Families First Coronavirus Response Act

Families First Coronavirus Response Act

Jefferson P. Whisenant

Jefferson P. Whisenant

August 21, 2020 10:39 AM

On March 18, 2020, the President signed into law the Families First Coronavirus Response Act. This Act addresses the virus on multiple fronts, the most important for employers being an emergency paid sick leave and emergency FMLA expansion.


The Families First Coronavirus Response Act created mandatory federal paid sick leave for employees unable to work due to the virus.

Covered Employers: Employers with less than 500 employees. However, the Act gives the Secretary of Labor authority to exclude certain health care providers and emergency responders, as well as small businesses with fewer than 50 employees where the imposition of these requirements would jeopardize the viability of the business.

Qualifying Sickness: The employee qualifies for paid sick leave if any of the following keeps them from working, even remotely:

  1. The employee is subject to a Federal, State, or local quarantine or isolation order related to the virus;
  2. A health care provider advises the employee to self-quarantine due to COVID-19 related concerns;
  3. The employee is experiencing symptoms and is seeking medical diagnosis;
  4. The employee is caring for someone who is subject to a quarantine order, either by the government or a health care provider;
  5. The employee is caring for a child whose school, place of care, or care provider is unavailable or closed;
  6. The Secretary of Health and Human Services, Secretary of the Treasury, and the Secretary of Labor can consult and designate substantially similar qualifications.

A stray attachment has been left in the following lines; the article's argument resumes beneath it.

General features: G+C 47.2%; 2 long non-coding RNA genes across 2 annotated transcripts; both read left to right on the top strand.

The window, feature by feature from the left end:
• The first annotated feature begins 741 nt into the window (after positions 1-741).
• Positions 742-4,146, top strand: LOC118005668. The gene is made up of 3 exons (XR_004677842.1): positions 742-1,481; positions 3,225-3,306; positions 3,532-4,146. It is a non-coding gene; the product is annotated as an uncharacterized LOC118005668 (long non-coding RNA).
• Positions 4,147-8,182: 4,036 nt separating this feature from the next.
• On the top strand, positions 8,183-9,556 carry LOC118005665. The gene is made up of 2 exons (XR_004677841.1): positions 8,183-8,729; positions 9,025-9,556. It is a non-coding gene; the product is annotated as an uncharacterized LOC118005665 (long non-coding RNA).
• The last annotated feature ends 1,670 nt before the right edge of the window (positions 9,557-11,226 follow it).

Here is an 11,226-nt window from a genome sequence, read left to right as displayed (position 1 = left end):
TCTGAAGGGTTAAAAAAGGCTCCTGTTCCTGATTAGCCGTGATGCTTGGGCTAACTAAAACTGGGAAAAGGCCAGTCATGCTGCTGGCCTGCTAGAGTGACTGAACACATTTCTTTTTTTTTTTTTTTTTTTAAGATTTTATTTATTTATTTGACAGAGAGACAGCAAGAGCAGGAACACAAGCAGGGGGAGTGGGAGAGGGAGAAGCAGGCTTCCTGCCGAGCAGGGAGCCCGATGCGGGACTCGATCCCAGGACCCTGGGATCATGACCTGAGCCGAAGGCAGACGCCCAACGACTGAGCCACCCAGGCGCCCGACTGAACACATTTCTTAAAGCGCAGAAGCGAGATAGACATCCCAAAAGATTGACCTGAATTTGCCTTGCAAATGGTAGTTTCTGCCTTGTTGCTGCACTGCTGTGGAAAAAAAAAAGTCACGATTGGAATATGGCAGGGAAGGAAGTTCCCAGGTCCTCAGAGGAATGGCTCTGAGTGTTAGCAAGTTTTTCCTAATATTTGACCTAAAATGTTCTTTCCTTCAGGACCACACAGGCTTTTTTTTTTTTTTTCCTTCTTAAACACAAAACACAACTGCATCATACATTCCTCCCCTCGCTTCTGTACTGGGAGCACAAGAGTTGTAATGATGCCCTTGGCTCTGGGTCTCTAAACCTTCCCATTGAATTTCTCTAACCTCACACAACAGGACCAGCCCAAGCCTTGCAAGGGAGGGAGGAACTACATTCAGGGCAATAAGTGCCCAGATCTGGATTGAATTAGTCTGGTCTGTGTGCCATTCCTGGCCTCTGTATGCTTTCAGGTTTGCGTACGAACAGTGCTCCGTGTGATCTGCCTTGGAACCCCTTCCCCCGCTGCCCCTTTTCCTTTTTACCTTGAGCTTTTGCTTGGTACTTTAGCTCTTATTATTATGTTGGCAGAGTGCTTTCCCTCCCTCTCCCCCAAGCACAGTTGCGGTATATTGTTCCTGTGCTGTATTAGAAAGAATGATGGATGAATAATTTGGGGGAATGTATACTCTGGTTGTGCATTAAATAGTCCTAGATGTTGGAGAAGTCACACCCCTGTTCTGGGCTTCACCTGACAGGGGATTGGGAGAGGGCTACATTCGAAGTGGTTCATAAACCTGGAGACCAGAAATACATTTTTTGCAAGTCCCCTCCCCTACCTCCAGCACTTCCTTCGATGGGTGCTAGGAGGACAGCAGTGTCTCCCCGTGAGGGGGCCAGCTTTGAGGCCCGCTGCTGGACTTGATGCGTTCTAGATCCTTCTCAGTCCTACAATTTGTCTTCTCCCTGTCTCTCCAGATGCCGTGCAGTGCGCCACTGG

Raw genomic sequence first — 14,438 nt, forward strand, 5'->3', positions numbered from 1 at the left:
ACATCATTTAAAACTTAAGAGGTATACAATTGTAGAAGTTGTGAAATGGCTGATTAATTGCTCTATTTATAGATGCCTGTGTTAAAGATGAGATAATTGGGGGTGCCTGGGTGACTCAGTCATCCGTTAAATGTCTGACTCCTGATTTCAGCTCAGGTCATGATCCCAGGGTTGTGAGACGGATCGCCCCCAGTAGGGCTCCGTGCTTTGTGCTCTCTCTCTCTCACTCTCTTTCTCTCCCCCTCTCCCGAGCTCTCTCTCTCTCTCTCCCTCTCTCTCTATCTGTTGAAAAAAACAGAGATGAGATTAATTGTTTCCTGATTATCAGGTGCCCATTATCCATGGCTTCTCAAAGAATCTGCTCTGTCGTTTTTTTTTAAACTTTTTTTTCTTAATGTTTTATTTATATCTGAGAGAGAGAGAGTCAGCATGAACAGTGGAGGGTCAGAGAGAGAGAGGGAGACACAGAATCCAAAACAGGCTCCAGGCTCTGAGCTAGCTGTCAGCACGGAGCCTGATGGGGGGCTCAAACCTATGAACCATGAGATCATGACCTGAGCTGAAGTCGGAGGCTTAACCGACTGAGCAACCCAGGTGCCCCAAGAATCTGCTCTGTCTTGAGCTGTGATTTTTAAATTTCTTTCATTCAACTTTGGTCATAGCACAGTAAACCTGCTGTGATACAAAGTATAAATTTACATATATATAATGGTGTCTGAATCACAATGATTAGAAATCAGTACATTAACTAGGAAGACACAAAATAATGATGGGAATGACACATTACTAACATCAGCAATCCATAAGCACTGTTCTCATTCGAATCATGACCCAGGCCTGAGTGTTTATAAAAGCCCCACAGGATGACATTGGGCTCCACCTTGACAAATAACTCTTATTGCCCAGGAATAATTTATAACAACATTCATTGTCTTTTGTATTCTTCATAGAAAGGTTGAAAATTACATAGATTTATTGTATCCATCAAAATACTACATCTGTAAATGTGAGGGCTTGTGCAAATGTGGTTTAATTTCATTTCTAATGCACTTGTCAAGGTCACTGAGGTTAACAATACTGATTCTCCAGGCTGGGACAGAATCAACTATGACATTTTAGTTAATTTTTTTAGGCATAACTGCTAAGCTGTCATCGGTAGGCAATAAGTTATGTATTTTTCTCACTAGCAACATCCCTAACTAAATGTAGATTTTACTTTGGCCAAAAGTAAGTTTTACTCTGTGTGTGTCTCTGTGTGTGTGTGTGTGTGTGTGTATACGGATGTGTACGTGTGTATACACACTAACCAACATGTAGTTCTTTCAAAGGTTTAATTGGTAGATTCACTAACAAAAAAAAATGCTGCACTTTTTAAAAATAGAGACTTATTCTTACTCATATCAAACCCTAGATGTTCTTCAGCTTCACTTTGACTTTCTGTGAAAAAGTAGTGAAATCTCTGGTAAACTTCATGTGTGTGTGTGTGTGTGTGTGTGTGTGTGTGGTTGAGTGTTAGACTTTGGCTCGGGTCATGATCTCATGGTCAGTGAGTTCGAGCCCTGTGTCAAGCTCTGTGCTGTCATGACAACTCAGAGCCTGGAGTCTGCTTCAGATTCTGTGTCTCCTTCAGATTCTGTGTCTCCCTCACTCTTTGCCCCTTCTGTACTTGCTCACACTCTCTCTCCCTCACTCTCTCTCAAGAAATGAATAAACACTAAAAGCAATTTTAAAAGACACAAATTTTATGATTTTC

Benefit: Full time employees are entitled to 80 hours of paid sick leave. Part-time employees are entitled to the average number of hours they work over a two-week period. That is their hours-based benefit allotment.

The employer must pay the employee for hours they would have normally been scheduled or expected to work, up to their allotment. For part-time employees with varying week-to-week schedules, the employer can look at the employee’s six-month average of hours, or if the employee was not there for six months, the hours the employee expected to work.

The Act splits the rest of the benefit calculations based on the qualifying categories above.

Qualifying Reasons 1-3 (care of self):

Rate: Same rate for the hours they would have worked, for a total of their allotted hours (above).

Maximum Benefits: Capped at $511.00 per day or $5,110.00 total per employee.

Qualifying Reasons 4-6 (care of others):

Rate: Two-thirds of their normal rate for the hours they would have worked, for a total of their allotted hours (above).

Maximum Benefits: Capped at $200.00 per day or $2,000.00 total per employee.


  • Begins April 1, 2020.
  • No length of service requirement.
  • These are new paid sick leave benefits, and are in addition to any policy the employer may already have in place. The employer cannot make the employee use accrued sick leave, PTO, or vacation days before using these benefits.
  • The employer cannot require that the absent employee find a replacement employee to cover their hours.